ALBUQUERQUE: Gov.-elect Michelle Lujan Grisham launched her transition to power Wednesday sounding a lot like a woman who had just won a mandate.Hours after winning more votes than any gubernatorial …
ALBUQUERQUE: Gov.-elect Michelle Lujan Grisham launched her transition to power Wednesday sounding a lot like a woman who had just won a mandate.
Hours after winning more votes than any gubernatorial candidate in New Mexico state history and routing Republican Congressman Steve Pearce by 14 percent, the Democratic governor-elect sought to make clear: This will be very different business.
Saying she would leap headlong into stocking her Cabinet and strategizing with party leaders for the 60-day legislative session that begins in only two months, Lujan Grisham, speaking with reporters not far from where her election night party was held mere hours before, vowed to instill new values from the jump.
A clean energy economy. Robust investments in public education. Transparency from the fourth floor of the Capitol.
"There's something to be said for productive continuity, but you want people who are clear about a new vision, clear about good governance, clear that I want to build a system that represents and reflects New Mexico's new set of priorities," she said.
Even after a Democratic wave swept eight new Democrats into seats in the state House of Representatives, Lujan Grisham's postelection message wasn't overtly partisan, as she said she would meet with legislators from both parties and seek to establish "a more cooperative environment" at the Roundhouse.
Referencing her experience as a Cabinet secretary across several gubernatorial stints, Lujan Grisham said she would allow holdover appointees from Republican Gov. Susana Martinez's administration the opportunity to vie to remain in their posts.
More important, however, was to find "the best and the brightest" individuals who can align with her vision, she said.
"I know unequivocally: Running a Cabinet is tough work, but it's incredibly rewarding," she said. "Given two years on the campaign trail, I feel very confident there are a whole lot of folks who want to give back, who want to build good government, who are really anxious and excited to have an opportunity to demonstrate their expertise for the state."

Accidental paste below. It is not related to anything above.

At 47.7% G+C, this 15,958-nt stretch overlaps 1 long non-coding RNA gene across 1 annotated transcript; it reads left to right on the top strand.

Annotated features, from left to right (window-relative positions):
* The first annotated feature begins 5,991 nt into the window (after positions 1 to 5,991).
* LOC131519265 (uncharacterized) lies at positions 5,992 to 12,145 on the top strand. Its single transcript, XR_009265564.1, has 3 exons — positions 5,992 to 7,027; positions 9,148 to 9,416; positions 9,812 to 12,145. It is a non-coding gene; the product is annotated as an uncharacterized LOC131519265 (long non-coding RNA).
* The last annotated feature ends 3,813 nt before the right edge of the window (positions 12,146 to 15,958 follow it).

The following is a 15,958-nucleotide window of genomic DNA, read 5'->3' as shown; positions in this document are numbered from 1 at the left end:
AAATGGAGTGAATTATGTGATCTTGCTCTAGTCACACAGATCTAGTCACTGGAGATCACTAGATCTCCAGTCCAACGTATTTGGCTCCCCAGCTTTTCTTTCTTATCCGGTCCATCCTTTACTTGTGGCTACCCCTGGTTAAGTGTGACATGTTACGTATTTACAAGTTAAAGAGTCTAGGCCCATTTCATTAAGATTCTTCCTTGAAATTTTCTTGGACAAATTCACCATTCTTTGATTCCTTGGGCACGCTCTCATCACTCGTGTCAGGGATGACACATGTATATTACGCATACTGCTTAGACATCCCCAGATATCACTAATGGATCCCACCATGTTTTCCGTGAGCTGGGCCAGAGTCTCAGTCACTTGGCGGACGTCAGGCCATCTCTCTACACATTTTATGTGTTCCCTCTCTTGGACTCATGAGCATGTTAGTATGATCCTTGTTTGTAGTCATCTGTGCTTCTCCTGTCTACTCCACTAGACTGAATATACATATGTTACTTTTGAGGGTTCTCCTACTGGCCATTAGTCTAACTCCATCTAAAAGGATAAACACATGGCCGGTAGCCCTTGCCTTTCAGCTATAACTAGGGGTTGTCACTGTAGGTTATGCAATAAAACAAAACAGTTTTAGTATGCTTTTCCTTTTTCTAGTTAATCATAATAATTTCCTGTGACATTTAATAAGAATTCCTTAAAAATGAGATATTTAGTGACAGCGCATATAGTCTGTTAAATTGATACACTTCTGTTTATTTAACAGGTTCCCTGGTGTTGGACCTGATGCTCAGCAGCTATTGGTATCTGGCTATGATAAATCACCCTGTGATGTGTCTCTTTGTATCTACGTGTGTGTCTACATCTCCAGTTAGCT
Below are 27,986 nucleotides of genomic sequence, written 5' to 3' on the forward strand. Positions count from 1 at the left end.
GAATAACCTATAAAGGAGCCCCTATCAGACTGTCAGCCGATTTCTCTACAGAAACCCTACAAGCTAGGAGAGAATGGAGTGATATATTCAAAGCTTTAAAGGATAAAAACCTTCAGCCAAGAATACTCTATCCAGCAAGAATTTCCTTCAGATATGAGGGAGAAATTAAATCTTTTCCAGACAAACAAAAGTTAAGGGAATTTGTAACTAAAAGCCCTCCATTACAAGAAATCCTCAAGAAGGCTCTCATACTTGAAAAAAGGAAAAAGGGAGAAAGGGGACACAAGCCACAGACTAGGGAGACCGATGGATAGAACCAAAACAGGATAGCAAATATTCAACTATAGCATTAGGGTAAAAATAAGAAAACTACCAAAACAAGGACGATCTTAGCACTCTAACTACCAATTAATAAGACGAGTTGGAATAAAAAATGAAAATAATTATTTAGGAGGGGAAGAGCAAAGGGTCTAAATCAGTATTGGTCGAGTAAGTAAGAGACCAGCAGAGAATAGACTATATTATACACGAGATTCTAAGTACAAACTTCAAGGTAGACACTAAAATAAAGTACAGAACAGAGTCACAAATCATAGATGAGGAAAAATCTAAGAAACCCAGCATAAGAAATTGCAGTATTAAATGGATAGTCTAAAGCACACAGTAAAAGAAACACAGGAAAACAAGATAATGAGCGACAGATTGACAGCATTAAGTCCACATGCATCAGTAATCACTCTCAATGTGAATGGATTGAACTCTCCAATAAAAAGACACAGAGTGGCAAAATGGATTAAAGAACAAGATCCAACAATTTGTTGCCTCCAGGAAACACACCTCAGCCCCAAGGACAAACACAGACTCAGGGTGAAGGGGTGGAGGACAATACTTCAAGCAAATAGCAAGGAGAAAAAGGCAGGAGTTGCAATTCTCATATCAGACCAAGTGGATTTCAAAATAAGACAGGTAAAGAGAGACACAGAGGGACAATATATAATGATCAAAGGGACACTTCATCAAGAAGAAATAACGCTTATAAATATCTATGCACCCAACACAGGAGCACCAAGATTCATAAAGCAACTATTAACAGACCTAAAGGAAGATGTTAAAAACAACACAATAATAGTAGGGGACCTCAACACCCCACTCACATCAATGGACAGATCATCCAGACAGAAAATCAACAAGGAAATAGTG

Setting aside the campaign-trail rhetoric in which Lujan Grisham often lambasted the Martinez administration, the governor-elect said she was glad to have spoken with Martinez by phone Tuesday night, calling it an "incredibly gracious and productive" talk in which Martinez offered her "full support" for the transition.
Martinez and Lujan Grisham are the first two Latina governors to be elected in the U.S. The latter signaled Wednesday she would seek to be more available than the often-reclusive Martinez, who promised at the start of her first term her administration would be the most transparent "in history."
"Making sure we have routine -- whatever that looks like -- press briefings and engagements, we are committed to doing that," Lujan Grisham said. "We want that to be a hallmark of what we do."
Former U.S. Sen. Jeff Bingaman, a Democrat who served five terms before retiring in 2013, will chair Lujan Grisham's transition team.
She said her top-line items heading into the 2019 legislative session will be economic development, renewable energy initiatives and more money for public education, including an effort to find a way to fund universal prekindergarten, a campaign promise.
"We're gonna have to figure out what that looks like," she said.
Also on the front burner for the transition team, she said, will be identifying the state's outstanding liabilities and the level of staffing at both the Children, Youth and Families Department and the Health and Human Services Department, which Lujan Grisham suggested was not up to her standard.
"Part of the transition team effort will be to take a look and confirm whether or not my suspicions are accurate," she said.
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